The following images (Fig. 4.1) give an example of what type of pollution can be found inside the lungs. The lungs collect everything of the environmental/industrial/occupational pollution inhaled, leaving a specific print. Beyond particles of ‘normal’ pollution
(tungsten, antimony, etc.), elements of rare earth are detected like shown in Fig. 4.1.
Figure 4.1 Examples of particulate matter entrapped in the lungs. The traditional histological image of optical microscopy of a lung tissue does not give the possibility of accurately identifying the content of solid and inorganic particles. The same tissue observed with the electron microscope shows the particles clearly and makes it possible to determine their elemental chemical composition.
Of particular interest are the studies of Oberddrster et al. showing that inhaled particles can have ‘access to the central nervous system and ganglia via translocation along axons and dendrites of neurons' .
This observation is particularly important because it could provide fundamental tips for the understanding of diseases such as amyotrophic lateral sclerosis (ALS), also known as Lou Gehrig's disease, or, in any case, for understanding diseases involving a progressive paralysis such as the one we have described on page 142 of the book Nanopathology: The Health Impact of Nanoparticles (Pan Stanford Publishing, now Jenny Stanford Publishing, 2008).
A correlation between what had been inhaled and lung cancer was already made, and it is easy to find inside the cancer an important concentration of all the particulate matter inhaled and captured during the patient’s life, including urban, industrial and occupational pollution .
Recently, the World Health Organization (WHO) released a report  describing how every year 7 million deaths are due to the exposure to fine particles present in polluted air which lead to diseases such as stroke, heart failure, lung cancer, chronic obstructive pulmonary diseases and respiratory infections, including pneumonia.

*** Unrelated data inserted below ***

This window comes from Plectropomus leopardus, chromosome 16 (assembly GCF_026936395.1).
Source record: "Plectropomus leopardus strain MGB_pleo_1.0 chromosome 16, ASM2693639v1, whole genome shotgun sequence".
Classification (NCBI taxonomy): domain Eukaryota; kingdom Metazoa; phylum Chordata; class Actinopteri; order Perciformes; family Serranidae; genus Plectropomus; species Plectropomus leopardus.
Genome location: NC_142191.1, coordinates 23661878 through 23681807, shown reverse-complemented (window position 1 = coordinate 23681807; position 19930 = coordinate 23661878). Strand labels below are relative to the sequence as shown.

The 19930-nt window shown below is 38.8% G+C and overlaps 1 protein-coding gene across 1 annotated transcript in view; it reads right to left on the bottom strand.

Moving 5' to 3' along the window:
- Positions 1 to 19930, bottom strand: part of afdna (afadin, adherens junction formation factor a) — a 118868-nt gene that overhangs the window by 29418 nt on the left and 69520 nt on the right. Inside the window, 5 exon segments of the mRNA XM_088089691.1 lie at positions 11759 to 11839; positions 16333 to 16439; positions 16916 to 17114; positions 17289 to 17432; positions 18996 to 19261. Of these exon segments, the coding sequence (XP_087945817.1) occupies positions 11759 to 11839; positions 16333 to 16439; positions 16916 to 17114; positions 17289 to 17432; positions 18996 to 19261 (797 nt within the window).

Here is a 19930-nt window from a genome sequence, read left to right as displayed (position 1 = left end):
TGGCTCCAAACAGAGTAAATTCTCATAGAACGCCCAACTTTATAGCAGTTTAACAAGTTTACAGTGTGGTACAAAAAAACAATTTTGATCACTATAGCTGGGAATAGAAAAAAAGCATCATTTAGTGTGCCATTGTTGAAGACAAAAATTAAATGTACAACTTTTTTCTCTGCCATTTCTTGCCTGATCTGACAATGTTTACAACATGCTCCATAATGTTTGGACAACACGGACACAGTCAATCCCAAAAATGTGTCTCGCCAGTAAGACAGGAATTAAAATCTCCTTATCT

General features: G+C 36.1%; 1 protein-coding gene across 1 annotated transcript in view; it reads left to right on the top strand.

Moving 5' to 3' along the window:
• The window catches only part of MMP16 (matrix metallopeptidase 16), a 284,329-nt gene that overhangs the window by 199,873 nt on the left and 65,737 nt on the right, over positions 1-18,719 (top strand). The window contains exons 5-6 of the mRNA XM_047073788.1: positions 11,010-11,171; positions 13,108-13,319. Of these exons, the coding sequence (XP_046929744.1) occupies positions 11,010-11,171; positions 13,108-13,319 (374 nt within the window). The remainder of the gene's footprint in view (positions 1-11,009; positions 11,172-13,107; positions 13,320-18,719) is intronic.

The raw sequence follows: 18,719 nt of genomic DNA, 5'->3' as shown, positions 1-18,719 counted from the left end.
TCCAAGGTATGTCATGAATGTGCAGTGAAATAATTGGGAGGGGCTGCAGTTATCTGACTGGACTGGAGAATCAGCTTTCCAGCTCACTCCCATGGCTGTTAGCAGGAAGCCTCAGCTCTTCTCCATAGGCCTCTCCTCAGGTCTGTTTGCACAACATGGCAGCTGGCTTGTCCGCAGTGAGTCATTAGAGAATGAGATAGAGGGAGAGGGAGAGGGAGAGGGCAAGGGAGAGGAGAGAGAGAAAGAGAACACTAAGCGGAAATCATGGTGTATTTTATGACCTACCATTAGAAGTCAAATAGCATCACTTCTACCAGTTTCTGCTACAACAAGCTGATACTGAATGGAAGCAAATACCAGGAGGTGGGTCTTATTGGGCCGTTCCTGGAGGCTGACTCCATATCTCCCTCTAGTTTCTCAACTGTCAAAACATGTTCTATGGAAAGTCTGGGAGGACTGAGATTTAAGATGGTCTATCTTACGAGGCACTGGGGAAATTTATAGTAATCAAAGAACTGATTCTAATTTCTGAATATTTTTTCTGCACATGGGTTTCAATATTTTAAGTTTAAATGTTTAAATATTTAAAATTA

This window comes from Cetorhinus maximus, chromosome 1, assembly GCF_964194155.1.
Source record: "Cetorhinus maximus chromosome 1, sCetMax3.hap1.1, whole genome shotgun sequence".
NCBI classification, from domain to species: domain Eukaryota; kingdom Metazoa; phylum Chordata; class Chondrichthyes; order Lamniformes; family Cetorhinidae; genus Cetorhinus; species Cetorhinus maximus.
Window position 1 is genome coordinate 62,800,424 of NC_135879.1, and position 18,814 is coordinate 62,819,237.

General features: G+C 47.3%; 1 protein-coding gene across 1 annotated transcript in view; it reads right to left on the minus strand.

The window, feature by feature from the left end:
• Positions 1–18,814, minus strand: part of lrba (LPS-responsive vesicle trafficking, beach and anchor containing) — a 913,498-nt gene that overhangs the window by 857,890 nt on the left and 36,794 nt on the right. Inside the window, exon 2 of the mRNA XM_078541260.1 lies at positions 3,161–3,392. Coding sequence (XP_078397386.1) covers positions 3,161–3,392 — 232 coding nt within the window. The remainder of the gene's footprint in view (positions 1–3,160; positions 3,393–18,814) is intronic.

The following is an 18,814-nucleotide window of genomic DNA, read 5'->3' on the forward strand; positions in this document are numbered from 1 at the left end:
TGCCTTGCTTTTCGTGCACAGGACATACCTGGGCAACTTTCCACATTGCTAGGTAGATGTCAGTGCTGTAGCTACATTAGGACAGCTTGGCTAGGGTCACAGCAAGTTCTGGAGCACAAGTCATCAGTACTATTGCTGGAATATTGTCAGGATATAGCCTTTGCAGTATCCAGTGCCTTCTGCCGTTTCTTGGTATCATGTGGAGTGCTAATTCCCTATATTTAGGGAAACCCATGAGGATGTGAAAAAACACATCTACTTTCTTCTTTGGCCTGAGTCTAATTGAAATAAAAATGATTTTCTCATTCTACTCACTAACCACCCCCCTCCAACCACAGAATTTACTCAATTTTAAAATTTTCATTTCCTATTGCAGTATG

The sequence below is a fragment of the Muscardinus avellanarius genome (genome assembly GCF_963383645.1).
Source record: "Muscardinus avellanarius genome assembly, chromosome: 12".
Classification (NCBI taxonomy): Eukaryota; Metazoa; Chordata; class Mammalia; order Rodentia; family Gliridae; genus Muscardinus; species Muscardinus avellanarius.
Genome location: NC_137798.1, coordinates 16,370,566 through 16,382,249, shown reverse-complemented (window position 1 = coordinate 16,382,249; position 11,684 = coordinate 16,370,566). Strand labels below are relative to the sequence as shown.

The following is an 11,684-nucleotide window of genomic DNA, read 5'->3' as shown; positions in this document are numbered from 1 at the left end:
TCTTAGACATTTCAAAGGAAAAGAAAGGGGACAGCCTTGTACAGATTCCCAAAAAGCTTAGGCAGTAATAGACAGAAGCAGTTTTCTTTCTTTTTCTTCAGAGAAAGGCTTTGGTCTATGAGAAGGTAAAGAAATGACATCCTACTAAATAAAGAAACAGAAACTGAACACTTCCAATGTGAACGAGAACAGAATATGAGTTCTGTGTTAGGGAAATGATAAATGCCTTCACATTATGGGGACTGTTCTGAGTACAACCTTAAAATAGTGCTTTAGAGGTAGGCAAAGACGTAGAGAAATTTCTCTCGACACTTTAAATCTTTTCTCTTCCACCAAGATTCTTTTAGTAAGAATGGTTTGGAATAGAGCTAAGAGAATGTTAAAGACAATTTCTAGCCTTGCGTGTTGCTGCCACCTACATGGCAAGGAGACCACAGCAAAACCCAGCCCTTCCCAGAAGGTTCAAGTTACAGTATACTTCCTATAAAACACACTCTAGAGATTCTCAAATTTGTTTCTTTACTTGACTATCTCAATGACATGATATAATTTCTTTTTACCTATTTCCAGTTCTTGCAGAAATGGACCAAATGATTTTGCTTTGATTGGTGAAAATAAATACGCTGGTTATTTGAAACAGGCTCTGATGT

The report only considers cardiopulmonary diseases, while particle pollution can affect virtually any organ.
A case which is rarely considered is that related to the small thrombi which the particles induce in the microcirculation, thus preventing the normal flow of blood to the tissue with all which follows from it
However, or, at least, in most instances, the particles carried by the bloodstream can reach any organ and tissue, whose general behaviour is very similar to that of any mechanical filter: they capture the particles without, then, as far as we know, being able to get rid of them.
The massive introduction of sub-micron- and nanosized particles in the environment, in food and in drugs increases the exposure of everyone to these stimuli which can interest the whole body. This novel bio-interaction is not yet well described in the books, even if many research projects of nanotoxicity were supported by the European Commission, research organisations and foundations.
Much of what results from the research depends on the cultural background of the researchers, a background which is often refined but equally often too specialised.
Biologists stress the biological aspect, biochemists the biomolecular, histopathologists the morphological, geneticists the DNA and environmentalists focus on particulate matter. As was to be expected, psychiatrists also come into play, according to whom many diseases derive from alterations of the psyche and for this reason are treated with psychotropic drugs. In parentheses, we have had experience of cases treated for years with anxiolytics, antidepressants, neuroleptics, sedatives, sleeping pills, tranquilizers, etc., because of the alterations in the behaviour of the patient (generally, though not always, a soldier) on which the diagnosis was made, when the problem was a brain tumour which had become intractable due to the loss of time. It is very sad to be right only on the autopsy table.
In any case, all contributions are welcome, and all those specialists, with different techniques, with different magnifications, with different ‘eyes' see a portion of the pathological phenomenon.
What is needed is synthesis through a multi-disciplinary approach, which is now largely missing, where everyone must be open and willing to accept that bacteria, viruses, chemicals, particles or psyche exist or matter, where each excludes or minimises the other.